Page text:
Christopher Michael Lawrence, 1998-2014

Christopher Michael Lawrence, 1998-2014

A born rebel, he was always on the run and finding trouble. As a teen, he craved independence and a place of his own.


Christopher Michael Lawrence

Christopher Michael Lawrence was born on July 21, 1998, in Red Deer, Alta., to Nicole Blauel and Michael Lawrence. Nicole was a stay-at-home mom and Michael worked in construction. His parents divorced when he was five and he moved to Blackfalds, Alta., with his mother and older brother, Trevor, after she remarried.

Christopher was a fun-loving child with a rambunctious side. Nicole knew he would be a handful, even when he was a toddler. “He did things his own way, the way he wanted to do them,” she says. When he was two, he taught himself how to get dressed and wouldn’t let anyone help him. For one month straight, he wore rubber boots and green swimming goggles with every outfit.

“After he first learned to walk, he only did it for about a week and then he started running,” Nicole recalls. It was hard for her to keep up with him and he was always bumping into things. At 18 months, he broke his thumb after pulling a post right over and it landed on his hand. “The doctors put him in a cast and, the next morning, he got right back up and was outside playing again,” says Nicole.

That certainly wasn’t the last of his injuries. When Christopher was 11, he was playing on the monkey bars, showing off to the other kids on the playground. He missed one of the bars, landed on his arm and broke it.

One of his favourite places to spend his time was the skate park near his house. He loved to skateboard and ride BMX bikes with his friends. “When he got up in the morning, he was at the skate park,” Nicole says. “He would come home, eat, and then he’d be gone again.” Every summer, he had road rash, all the way from his shoulders to his legs, from wiping out at the park. He was constantly landing face-first on the pavement after trying new tricks; he had to get stitches five times on the same spot on his chin. He would also get into trouble at the skate park with his friends, doing things he shouldn’t. Nicole says that when Christopher was out and she heard the phone ring, she was always expecting bad news about him on the other end.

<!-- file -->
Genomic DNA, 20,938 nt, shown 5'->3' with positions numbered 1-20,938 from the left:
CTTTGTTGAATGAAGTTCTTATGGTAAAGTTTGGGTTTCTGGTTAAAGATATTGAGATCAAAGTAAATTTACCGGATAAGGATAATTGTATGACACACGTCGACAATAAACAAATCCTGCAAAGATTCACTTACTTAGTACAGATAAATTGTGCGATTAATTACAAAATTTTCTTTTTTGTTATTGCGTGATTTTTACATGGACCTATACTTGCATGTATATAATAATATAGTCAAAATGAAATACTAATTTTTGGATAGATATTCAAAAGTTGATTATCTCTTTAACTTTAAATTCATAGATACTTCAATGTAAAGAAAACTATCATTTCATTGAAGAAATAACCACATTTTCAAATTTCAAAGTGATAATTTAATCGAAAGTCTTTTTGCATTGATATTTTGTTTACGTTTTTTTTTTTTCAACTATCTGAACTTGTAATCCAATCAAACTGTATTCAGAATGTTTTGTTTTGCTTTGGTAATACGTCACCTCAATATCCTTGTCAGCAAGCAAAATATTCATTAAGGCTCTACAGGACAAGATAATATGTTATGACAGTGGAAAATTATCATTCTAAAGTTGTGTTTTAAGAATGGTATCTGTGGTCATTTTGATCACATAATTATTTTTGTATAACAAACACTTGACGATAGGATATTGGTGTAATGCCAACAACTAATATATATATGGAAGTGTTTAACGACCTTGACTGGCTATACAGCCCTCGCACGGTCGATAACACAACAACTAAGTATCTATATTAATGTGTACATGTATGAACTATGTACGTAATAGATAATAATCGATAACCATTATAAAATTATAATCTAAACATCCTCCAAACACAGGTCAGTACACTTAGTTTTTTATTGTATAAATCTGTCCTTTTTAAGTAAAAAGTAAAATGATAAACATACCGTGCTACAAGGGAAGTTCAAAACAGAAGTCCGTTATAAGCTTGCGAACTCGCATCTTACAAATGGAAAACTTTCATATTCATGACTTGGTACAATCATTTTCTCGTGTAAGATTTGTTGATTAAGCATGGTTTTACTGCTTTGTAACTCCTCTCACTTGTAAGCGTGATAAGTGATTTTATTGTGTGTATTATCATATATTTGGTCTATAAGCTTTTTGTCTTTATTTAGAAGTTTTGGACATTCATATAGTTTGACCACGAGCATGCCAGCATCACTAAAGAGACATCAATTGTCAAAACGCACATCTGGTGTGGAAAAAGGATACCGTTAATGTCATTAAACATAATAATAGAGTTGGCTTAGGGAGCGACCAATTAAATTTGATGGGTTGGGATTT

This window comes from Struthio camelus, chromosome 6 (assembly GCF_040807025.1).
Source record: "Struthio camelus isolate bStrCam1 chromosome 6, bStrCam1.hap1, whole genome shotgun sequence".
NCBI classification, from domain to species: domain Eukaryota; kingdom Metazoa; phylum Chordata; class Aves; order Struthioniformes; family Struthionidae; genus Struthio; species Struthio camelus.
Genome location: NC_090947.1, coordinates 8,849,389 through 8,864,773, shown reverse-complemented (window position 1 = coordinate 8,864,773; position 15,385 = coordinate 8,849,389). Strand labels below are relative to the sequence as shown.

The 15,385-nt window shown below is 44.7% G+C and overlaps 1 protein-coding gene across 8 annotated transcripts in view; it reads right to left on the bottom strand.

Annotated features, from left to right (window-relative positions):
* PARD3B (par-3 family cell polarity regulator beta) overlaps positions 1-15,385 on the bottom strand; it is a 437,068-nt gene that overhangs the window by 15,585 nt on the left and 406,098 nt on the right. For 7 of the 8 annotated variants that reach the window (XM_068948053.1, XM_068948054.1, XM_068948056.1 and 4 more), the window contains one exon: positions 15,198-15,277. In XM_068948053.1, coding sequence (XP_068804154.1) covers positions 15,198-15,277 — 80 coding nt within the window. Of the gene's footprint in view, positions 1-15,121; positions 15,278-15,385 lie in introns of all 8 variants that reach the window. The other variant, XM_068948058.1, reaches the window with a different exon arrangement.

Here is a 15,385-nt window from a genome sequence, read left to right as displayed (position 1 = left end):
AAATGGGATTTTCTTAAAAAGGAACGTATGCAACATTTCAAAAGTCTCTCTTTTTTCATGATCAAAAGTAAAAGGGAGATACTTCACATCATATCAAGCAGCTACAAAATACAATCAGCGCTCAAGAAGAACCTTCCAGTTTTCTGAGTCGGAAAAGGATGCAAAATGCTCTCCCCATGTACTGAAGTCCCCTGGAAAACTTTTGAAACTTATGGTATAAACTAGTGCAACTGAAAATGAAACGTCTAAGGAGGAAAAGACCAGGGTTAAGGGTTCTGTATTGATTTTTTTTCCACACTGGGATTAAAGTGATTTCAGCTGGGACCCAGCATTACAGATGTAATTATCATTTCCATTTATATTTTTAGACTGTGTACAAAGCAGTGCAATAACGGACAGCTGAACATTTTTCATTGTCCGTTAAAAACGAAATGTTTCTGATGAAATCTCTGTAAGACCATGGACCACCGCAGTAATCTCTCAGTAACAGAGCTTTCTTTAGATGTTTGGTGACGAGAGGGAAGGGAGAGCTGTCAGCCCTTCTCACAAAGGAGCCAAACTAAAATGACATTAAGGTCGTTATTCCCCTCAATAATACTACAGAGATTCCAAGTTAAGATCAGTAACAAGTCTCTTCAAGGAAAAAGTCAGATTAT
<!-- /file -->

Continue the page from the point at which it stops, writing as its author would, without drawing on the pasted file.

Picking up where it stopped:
When his mom and stepdad, Dave Sutherland, were first married, he was angry and couldn’t understand why his parents weren’t together. He didn’t want anything to do with his stepdad. “They started butting heads when Christopher was 12 years old,” says Nicole. So, after Christopher turned 13, he went to live with his father and grandfather back in Red Deer. He didn’t get along so well there, either. Shortly after the move, his dad was sent to jail, and it was just Christopher and his grandfather. He rebelled when his grandfather tried to impose a curfew and make him go to school. “Overall, he wanted to do his own thing; he didn’t want anybody telling him what to do,” says his grandmother, Doreen Mardian.

At 15, Christopher started couch surfing between friends’ houses while he went to high school in Innisfail, Alta. On the bus to school one morning, he met Kristina Kinder, who was two years older. Kristina remembers Christopher was very shy at first. After hanging out at a mutual friend’s house one night, they started talking and shared their first kiss. “He was everything I didn’t want in a guy,” she says. “He didn’t have a job, he didn’t have a place to live, but I gave him a chance and it was the best risk I’ve ever taken.” They started dating, and Christopher just wanted to make her happy, she says. He wanted to earn enough money to get them a place of their own, away from their families.

This summer, he got a job at a gravel-processing company based in Calgary. He shovelled gravel from under the conveyer belt and cleaned out the machines. Sometimes he would have to stay overnight in Calgary, which he didn’t like. But it was his first job and he was proud that he was hired without any experience. “He told me he got a job and asked me if it was okay,” Nicole says. “I said yes. I knew that’s what he wanted to do and I told him to be safe.”

After a month of work, Chris rented an apartment for himself and Kristina. They were excited to start their new life together. He spent one night there before travelling back to Calgary for work. On July 19, Christopher was at work when he became entangled in the rock crusher’s conveyor belt. He was pronounced dead at the scene, two days before his 16th birthday.

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